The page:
Ruthvika: ‘I dream of an Olympic medal’

G. Ruthvika Shivani on her personal target: "Quite frankly, I am aiming to break into the top 10 in the world and then chase my dream of an Olympics medal."

Ruthvika Shivani Gadde got the better of P. V. Sindhu earlier this year, in the South Asian Games women’s singles final, and she is determined to improve every aspect of her game.   -  M. Moorthy

Fresh from her recent Russian Open Grand Prix title, the 20-year-old G. Ruthvika Shivani is in the mood to train her guns for bigger laurels.

“Yes, the Russian title was my maiden Grand Prix and I will be taking it step by step targeting the Grand Prix Gold then the Super Series may be,” says a confident Shivani taking a break from preparations for the next major Bitburger Open in a couple of weeks from now.

“This win gave me lot of confidence and it is a very special performance being my first big singles title. Not easy to win the Grand Prix at such a young age. It is just the beginning. So, I would love to keep the momentum going,” she explained.

For someone who was one of the very few who got the better of P. V. Sindhu this year (in the South Asian Games women’s singles final) before the latter went on to win the 2016 Rio Olympics silver, Shivani is determined to keep improving every aspect of her game.

“We do discuss some general things and sharing her Rio experiences but not definitely about my game. For that, I have Gopi sir who is always there as a mentor and coach giving invaluable tips,” Shivani says about sharing the training schedule with Sindhu at Gopi Academy.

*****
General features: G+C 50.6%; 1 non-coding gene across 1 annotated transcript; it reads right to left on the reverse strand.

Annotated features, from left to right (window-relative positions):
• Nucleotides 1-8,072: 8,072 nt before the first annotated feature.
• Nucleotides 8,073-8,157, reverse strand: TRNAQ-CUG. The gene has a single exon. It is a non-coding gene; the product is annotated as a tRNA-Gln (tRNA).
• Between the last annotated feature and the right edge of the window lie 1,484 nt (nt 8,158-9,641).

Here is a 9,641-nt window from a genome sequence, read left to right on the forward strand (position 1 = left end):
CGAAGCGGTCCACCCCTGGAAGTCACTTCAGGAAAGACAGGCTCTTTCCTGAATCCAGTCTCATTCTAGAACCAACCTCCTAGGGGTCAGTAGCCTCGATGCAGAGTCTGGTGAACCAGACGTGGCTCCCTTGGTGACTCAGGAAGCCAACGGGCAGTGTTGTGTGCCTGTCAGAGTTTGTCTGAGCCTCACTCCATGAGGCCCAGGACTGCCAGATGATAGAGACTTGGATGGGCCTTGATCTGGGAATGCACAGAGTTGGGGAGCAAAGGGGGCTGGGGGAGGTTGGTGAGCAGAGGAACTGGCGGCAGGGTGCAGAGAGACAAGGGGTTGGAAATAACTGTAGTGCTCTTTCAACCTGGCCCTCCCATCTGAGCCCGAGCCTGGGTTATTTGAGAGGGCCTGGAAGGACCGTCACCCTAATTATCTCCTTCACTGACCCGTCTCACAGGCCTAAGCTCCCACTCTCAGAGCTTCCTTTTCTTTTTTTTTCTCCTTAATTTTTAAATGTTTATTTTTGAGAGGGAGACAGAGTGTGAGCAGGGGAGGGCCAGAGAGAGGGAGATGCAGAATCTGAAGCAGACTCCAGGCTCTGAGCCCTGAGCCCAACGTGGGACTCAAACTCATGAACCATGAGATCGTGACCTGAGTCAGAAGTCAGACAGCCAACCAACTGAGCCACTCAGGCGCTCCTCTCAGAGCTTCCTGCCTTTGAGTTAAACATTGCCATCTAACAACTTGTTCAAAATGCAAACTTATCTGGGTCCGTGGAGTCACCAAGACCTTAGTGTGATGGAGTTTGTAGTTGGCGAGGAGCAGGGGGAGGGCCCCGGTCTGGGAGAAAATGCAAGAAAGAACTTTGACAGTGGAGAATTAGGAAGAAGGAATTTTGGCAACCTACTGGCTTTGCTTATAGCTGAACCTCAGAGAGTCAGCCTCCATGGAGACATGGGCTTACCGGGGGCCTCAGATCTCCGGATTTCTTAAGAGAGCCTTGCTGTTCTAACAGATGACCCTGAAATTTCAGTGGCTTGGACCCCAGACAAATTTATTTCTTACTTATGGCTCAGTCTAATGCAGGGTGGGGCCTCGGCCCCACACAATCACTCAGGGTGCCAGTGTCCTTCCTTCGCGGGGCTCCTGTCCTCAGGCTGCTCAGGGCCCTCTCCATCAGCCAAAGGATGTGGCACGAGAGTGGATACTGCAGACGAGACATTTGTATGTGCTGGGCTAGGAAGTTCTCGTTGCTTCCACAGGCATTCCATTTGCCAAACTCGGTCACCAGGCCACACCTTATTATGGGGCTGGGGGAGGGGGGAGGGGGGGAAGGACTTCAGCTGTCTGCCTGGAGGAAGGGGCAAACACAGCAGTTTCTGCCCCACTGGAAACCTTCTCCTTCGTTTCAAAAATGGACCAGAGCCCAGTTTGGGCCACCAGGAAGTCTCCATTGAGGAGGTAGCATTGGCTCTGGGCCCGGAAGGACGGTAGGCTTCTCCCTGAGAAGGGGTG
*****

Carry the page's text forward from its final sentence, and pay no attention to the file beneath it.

“Yes, Sindhu’s Olympics silver has made every one — players, officials and coaches at the Academy — to work even harder as there is a strong belief now that results can be achieved if one puts in the desired efforts. There is a definite sea-change in the attitude of the players and the coaches in the Academy now,” Shivani said.

“It has been a pretty satisfying year so far having won the SAG singles told, helping India win the Uber Cup bronze clinching a crucial women’s singles match there and now winning the Russian title. Definitely, I would love to finish off the season in style,” reminds the young shuttler on whom Gopi is pinning lot of hopes for bigger things to come from. “I don’t feel the pressure much as the focus is also on me now in women’s singles. One has to manage these things at this level. From my perspective, the intent is to be a different and better player with each tournament,” insists the young shuttler, who looks to her father Bhavani Prasad off the court to share her thoughts on the game and life in general.

The B.Com final year student at St. Ann’s College, who joined Gopi Academy four years ago, believes her strong points are her strokes, which are not packed with power, even as she confesses to shoring up her defence as well. “Yes, to win at the highest level, one has to be a complete player and the whole endeavour has been to achieve that,” says the BPCL player.

What exactly is the target now? “Quite frankly, I am aiming to break into the top 10 in the world and then chase my dream of an Olympics medal,” signs off a smiling Shivani.